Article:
I would X the following items: but just personal preference
1) Hive Stand
5 sets of 9 frame spacers
1) top feeder with supper
1) Bee brush
1) Wood Bound Metal Queen Excluder
1) metal Mouse guard
1) Frame grip ??
Spacers to me are a waste of time and you want 10 frames in a super when first drawing foundation.
If cost is a factor feed with jar top feeders. If you want a super type Top feeder Dwight Porter makes a good one (porter bee farm in Easley) As a matter of fact all of Porters equipment comes assembled and painted for the same price or close as catalog unassembled. Call him if going to a class consider a group order to save on pick-up etc he will usually deliver large orders to clubs... I don't like assembling and painting equipment if I can get it finished for the same price. www.porterfarmbees.com/
Bee brush to me a waste @ first and maybe always. a turkey feather works just as good for a brush.
I do not run excluders as such sometimes use them for other purposes. I like free roaming queens :-D
I have not used mouse guards in five years -- never had a mouse in our parts in active equipment. May have mice in all of them now, since I made this statement :-D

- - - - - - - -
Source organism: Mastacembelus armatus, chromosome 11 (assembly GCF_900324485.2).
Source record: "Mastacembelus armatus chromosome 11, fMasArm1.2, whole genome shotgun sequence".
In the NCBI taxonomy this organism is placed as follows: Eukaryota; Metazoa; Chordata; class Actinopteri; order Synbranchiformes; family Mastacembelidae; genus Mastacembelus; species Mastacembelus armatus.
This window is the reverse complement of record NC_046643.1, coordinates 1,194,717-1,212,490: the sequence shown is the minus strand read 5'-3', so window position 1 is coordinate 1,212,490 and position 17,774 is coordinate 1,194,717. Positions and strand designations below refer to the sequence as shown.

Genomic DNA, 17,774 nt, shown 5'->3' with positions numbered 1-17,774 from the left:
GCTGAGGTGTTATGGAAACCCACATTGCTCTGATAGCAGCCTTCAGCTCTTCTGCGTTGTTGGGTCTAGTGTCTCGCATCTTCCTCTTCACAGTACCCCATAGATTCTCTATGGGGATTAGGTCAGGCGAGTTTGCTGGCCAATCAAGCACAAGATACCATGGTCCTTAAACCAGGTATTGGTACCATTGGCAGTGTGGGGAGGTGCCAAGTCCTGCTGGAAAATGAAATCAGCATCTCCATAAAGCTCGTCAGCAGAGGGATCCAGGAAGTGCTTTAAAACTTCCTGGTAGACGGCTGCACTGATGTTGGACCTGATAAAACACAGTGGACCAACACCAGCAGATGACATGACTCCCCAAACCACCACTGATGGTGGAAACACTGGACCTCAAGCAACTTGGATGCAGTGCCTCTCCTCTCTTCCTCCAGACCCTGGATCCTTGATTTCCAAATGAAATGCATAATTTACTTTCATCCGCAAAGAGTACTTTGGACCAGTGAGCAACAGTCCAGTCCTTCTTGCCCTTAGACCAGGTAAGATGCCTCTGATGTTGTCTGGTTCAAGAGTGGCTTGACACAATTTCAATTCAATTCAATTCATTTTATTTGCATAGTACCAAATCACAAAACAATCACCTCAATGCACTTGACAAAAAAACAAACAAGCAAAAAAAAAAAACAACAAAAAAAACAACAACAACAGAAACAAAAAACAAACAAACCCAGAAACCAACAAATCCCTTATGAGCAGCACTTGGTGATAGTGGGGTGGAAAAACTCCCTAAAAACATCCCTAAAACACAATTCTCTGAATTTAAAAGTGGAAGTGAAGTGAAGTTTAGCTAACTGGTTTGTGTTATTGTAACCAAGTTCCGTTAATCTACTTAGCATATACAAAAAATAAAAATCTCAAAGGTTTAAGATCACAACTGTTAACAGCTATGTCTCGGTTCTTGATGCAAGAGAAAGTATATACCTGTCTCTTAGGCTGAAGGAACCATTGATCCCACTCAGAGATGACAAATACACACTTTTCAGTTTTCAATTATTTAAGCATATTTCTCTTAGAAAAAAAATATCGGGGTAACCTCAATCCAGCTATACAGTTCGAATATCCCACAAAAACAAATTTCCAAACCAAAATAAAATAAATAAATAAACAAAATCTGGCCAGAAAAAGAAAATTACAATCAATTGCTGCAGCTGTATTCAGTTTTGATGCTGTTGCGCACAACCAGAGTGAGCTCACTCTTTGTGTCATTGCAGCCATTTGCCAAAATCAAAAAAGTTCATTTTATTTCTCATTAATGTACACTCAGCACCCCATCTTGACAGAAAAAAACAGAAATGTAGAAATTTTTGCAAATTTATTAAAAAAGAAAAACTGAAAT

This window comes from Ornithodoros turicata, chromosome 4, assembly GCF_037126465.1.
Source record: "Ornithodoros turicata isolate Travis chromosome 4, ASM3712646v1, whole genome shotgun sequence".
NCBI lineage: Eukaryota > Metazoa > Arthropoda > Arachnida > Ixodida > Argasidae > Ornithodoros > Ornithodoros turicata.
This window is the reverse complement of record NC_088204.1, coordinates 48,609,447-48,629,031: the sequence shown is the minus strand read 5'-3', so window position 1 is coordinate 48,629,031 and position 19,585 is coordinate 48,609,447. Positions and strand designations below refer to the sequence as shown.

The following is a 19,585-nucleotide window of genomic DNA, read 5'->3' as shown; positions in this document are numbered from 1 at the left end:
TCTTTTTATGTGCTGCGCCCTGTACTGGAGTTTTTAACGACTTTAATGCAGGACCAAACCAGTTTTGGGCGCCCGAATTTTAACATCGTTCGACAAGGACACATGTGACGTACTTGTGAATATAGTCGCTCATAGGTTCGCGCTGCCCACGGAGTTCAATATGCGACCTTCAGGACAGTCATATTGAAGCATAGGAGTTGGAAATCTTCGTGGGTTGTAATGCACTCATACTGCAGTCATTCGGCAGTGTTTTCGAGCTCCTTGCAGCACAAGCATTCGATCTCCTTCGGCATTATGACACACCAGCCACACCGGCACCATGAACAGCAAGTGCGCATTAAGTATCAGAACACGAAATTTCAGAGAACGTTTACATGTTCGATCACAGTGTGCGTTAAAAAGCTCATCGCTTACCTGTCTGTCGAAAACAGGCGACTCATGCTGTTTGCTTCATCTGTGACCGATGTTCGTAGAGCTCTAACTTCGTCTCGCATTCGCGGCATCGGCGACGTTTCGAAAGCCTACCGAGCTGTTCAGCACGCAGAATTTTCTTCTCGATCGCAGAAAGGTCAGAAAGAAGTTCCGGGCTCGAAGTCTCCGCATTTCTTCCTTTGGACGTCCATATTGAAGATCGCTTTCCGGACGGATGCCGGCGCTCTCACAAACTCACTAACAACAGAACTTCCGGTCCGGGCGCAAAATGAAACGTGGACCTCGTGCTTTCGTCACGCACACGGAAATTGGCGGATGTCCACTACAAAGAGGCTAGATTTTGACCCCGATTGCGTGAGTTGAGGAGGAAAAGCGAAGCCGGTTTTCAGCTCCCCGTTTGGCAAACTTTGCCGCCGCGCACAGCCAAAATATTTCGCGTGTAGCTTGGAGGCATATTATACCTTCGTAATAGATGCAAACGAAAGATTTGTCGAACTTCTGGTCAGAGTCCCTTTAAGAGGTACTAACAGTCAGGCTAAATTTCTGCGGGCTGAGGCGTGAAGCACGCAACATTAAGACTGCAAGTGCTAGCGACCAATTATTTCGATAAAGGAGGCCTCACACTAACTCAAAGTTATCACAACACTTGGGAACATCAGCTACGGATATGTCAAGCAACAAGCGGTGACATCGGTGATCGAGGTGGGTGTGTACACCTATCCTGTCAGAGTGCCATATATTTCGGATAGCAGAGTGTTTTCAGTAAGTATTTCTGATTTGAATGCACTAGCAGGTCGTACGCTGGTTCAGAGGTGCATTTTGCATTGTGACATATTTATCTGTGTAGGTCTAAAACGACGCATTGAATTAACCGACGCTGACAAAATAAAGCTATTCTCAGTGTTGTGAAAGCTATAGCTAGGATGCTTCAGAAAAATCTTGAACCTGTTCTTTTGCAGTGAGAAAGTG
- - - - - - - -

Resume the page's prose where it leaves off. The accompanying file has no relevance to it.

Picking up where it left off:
Hive stand--- I use concrete blocks under the bottom board. Hive stands are pretty to look at but sometimes an added cost and an extra piece of equipment I don't need.
I would buy an Italian hive tool from the start --- worth the money. I guess your brood chambers will be mediums if your super are. If not it is the way to go --- standardize everything from the start. I would even strongly consider 8 frame equipment. Wish I had!!! Only draw back to mediums is buying nucs which are usually deeps in our area unless you make special request.
I'm sure you have already found the Midstate Beekeppers: www.midstatebeekeepers.com/
They will be offering a short course soon!